This small and slightly noteworthy mayfly appears during the finest hours of the year. Ernest Schwiebert describes an Ephemerella needhami day in Matching the Hatch:
» Species needhami (Little Dark Hendrickson)
"It was a wonderul morning, with a sky of indescribable blue and big, clean-looking cumulus clouds, and the water was sparkling and alive. You have seen the water with that lively look; you have also seen it dead and uninviting in a way that dampens the enthusiasm the moment you wade out into the current."
I have not fished a needhami emergence, but the exquisite nymphs show up often (though never abundantly) in my samples. Where & When
Regions:There are reports of this species producing fishable hatches in Pennsylvania, New York, Connecticut, Michigan, and Wisconsin.
East, MidwestTime Of Year (?):
Most authors say this hatch begins and peaks in late June and dwindles through most of July. However, in Mayflies: An Angler's Study of Trout Water Ephemeroptera , Knopp & Cormier list a different emergence date than other authors, stating that the hatch can begin in late May. I suspect this refers to the warmer climate of southern Pennsylvania, while others gave dates for the Catskills and Michigan.Hatching Behavior
Time Of Day (?):Knopp & Cormier report that the male and female duns are different colors and vary from stream to stream. Ernest Schwiebert in Nymphs Volume I: The Mayflies: The Major Species reports that they take off from the water quickly after emerging, meaning nymph and emerger patterns might be more appropriate than dun imitations.Spinner BehaviorTime Of Day: Evening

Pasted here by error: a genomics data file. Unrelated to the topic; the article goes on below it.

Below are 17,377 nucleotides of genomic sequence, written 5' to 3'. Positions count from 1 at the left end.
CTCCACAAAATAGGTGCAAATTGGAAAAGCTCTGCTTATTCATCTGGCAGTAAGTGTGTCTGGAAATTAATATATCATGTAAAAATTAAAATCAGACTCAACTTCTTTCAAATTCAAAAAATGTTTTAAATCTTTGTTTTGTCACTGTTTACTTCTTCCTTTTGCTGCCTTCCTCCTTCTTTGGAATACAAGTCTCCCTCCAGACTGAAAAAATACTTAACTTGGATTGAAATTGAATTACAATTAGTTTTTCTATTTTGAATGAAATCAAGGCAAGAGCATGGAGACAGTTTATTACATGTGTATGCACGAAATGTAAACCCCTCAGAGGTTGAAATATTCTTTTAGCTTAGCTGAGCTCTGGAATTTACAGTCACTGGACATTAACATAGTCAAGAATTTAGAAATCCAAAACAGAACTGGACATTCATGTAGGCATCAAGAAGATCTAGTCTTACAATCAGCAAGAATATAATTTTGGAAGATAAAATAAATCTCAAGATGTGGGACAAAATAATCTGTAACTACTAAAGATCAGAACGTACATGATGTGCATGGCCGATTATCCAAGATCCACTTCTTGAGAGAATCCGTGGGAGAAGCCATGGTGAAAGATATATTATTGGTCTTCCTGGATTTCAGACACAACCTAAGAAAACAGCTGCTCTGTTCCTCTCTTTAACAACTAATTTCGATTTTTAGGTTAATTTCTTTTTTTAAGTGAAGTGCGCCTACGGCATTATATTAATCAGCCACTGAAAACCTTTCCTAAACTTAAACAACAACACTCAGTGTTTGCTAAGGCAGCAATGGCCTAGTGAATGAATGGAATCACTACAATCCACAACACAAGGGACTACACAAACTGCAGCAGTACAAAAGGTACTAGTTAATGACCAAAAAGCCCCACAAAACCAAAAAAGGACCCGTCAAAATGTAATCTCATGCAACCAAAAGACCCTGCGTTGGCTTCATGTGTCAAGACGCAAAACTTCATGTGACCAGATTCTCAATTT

Habitat: Riffles and runs
Current Speed: Medium to FastThis species has an unusually strong affinity for aquatic vegetation. Many authors have noted this and it is consistent with my samples as well.
Substrate: Usually vegetation, occasionally elsewhere.
Pictures of 9 Mayfly Specimens in the Species Ephemerella needhami:
Ephemerella needhami (Little Dark Hendrickson) Mayfly Nymph
View 5 PicturesI took quite a few notes at the microscope when I collected this specimen. They're attached to the appropriate pictures.
I found this specimen in the same collection as a similar one. Since I only have strange views of this one, it's possible that they're actually the same specimen and I somehow confused my picture-ordering and got the impression that they're different nymphs.
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